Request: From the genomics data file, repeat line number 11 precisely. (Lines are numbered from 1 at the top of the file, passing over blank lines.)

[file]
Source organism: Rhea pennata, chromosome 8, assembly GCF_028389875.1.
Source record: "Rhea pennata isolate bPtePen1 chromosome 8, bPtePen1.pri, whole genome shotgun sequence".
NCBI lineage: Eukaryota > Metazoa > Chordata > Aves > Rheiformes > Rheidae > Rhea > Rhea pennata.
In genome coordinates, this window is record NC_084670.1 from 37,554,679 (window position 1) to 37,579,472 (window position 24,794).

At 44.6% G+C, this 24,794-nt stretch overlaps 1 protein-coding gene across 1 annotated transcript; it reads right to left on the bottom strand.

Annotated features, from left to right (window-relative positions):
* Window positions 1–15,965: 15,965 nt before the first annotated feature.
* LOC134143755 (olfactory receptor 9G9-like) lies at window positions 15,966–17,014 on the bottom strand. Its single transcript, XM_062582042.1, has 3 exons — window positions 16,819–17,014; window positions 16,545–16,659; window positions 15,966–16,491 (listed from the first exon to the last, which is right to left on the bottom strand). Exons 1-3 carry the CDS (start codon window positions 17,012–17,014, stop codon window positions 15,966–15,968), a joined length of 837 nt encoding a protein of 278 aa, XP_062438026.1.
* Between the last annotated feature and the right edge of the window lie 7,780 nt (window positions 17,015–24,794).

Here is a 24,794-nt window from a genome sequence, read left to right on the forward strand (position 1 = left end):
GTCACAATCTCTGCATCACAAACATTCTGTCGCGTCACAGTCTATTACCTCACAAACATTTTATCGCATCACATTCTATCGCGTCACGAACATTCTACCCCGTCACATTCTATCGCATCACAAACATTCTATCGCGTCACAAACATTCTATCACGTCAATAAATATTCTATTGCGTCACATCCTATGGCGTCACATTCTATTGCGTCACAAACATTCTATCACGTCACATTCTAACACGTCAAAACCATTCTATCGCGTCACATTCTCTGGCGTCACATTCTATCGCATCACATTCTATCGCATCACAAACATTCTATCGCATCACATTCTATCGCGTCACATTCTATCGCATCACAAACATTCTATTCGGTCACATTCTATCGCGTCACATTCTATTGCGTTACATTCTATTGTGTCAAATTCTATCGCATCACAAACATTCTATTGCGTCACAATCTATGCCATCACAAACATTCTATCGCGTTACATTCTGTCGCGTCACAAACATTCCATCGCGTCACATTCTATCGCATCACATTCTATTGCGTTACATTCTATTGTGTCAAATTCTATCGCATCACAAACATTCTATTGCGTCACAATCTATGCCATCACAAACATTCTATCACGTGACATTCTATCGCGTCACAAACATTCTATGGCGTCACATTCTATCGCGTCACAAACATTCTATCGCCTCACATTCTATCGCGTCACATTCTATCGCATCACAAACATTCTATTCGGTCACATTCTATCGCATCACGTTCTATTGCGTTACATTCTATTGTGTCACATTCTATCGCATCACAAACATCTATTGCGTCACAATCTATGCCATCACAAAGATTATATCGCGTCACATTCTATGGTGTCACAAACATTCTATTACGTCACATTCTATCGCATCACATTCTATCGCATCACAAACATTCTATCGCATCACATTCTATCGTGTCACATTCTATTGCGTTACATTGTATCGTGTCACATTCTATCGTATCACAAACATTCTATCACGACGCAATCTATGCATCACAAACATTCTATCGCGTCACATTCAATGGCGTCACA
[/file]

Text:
GTCACAATCTCTGCATCACAAACATTCTGTCGCGTCACAGTCTATTACCTCACAAACATTTTATCGCATCACATTCTATCGCGTCACGAACATTCTACCCCGTCACATTCTATCGCATCACAAACATTCTATCGCGTCACAAACATTCTATCACGTCAATAAATATTCTATTGCGTCACATCCTATGGCGTCACATTCTATTGCGTCACAAACATTCTATCACGTCACATTCTAACACGTCAAAACCATTCTATCGCGTCACATTCTCTGGCGTCACATTCTATCGCATCACATTCTATCGCATCACAAACATTCTATCGCATCACATTCTATCGCGTCACATTCTATCGCATCACAAACATTCTATTCGGTCACATTCTATCGCGTCACATTCTATTGCGTTACATTCTATTGTGTCAAATTCTATCGCATCACAAACATTCTATTGCGTCACAATCTATGCCATCACAAACATTCTATCGCGTTACATTCTGTCGCGTCACAAACATTCCATCGCGTCACATTCTATCGCATCACATTCTATTGCGTTACATTCTATTGTGTCAAATTCTATCGCATCACAAACATTCTATTGCGTCACAATCTATGCCATCACAAACATTCTATCACGTGACATTCTATCGCGTCACAAACATTCTATGGCGTCACATTCTATCGCGTCACAAACATTCTATCGCCTCACATTCTATCGCGTCACATTCTATCGCATCACAAACATTCTATTCGGTCACATTCTATCGCATCACGTTCTATTGCGTTACATTCTATTGTGTCACATTCTATCGCATCACAAACATCTATTGCGTCACAATCTATGCCATCACAAAGATTATATCGCGTCACATTCTATGGTGTCACAAACATTCTATTACGTCACATTCTATCGCATCACATTCTATCGCATCACAAACATTCTATCGCATCACATTCTATCGTGTCACATTCTATTGCGTTACATTGTATCGTGTCACATTCTATCGTATCACAAACATTCTATCACGACGCAATCTATGCATCACAAACATTCTATCGCGTCACATTCAATGGCGTCACA